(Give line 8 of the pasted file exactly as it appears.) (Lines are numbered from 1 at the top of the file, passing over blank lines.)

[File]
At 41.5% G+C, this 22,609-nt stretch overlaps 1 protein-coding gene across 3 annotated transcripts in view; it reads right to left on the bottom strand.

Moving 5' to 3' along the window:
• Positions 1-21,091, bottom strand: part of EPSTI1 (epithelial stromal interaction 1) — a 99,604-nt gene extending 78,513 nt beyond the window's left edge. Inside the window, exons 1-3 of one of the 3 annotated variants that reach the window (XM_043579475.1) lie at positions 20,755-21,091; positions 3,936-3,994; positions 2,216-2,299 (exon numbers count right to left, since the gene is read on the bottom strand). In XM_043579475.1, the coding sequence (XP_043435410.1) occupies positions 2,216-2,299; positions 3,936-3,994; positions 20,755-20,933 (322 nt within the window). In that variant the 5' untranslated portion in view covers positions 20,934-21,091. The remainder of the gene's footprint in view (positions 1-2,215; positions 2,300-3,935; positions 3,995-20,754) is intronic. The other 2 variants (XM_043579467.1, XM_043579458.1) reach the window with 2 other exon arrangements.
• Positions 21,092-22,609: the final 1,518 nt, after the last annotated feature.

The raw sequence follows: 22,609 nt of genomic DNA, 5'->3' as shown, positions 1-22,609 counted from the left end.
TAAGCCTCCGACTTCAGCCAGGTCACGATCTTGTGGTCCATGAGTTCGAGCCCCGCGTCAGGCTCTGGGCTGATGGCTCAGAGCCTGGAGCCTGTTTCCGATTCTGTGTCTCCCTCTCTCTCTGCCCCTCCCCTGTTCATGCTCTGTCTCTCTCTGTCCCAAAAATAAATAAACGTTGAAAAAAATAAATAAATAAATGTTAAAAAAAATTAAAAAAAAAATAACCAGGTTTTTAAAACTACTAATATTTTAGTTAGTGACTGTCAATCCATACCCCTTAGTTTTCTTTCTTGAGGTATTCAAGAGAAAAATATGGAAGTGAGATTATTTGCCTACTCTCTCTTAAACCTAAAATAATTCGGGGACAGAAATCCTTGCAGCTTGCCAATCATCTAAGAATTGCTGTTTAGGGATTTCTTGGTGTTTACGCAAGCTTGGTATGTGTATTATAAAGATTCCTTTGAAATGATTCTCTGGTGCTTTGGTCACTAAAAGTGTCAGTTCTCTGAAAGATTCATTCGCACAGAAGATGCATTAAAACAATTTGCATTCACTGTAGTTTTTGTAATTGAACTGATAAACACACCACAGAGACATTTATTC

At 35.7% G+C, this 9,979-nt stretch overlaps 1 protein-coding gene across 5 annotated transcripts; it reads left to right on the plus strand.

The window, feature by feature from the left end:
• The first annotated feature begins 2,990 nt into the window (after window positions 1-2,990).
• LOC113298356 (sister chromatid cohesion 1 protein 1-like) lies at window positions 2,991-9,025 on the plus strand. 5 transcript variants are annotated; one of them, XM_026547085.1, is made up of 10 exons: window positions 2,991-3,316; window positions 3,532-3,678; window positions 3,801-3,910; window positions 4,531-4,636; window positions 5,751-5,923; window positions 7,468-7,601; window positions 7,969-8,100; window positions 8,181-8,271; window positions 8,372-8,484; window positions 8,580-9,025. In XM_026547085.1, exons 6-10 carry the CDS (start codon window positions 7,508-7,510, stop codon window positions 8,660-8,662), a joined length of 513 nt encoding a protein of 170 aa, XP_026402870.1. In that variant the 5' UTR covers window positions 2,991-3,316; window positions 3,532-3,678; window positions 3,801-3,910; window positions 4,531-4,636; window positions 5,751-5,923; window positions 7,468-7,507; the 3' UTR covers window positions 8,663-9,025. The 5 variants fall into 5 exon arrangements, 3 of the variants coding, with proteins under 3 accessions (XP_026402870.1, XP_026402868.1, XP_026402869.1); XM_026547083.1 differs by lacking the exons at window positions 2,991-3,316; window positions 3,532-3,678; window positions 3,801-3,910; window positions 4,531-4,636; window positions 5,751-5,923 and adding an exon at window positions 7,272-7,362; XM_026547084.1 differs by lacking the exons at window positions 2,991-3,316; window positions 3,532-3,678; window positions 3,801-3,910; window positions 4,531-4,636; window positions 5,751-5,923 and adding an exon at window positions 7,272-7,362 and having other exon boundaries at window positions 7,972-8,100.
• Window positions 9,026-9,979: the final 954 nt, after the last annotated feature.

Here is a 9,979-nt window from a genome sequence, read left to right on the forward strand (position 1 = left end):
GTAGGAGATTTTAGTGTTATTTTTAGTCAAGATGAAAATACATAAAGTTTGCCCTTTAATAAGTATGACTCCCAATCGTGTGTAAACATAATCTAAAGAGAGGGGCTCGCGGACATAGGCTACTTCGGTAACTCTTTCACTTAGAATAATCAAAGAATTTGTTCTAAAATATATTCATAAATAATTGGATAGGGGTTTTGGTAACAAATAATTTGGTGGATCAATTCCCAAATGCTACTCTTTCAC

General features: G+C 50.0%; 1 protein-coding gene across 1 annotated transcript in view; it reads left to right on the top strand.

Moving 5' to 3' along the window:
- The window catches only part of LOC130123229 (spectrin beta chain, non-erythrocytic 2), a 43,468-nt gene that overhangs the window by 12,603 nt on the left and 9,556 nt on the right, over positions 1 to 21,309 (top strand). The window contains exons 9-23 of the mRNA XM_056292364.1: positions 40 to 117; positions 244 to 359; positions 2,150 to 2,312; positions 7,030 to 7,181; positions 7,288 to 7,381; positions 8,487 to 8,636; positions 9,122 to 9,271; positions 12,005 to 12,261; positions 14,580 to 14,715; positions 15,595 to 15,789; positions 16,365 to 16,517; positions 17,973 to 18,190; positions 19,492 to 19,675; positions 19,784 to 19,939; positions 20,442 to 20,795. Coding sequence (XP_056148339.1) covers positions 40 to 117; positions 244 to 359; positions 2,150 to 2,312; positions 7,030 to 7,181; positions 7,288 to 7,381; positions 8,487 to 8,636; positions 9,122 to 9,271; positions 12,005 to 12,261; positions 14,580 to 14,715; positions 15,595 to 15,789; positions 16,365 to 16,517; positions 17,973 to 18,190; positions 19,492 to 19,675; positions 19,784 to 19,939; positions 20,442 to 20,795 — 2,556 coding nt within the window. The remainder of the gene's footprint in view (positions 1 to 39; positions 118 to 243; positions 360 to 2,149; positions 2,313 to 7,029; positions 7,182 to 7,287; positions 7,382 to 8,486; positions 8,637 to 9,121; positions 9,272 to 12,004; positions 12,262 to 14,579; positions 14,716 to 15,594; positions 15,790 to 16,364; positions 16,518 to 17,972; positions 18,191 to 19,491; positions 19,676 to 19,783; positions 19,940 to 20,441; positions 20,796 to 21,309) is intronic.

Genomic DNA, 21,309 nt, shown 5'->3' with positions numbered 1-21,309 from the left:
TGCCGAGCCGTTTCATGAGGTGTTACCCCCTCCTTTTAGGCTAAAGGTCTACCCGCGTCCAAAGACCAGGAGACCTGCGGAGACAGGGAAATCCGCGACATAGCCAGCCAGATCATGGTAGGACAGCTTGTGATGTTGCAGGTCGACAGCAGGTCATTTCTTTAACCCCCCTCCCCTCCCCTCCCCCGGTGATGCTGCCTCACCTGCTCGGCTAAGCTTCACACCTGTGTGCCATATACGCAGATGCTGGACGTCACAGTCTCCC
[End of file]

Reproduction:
The window, feature by feature from the left end: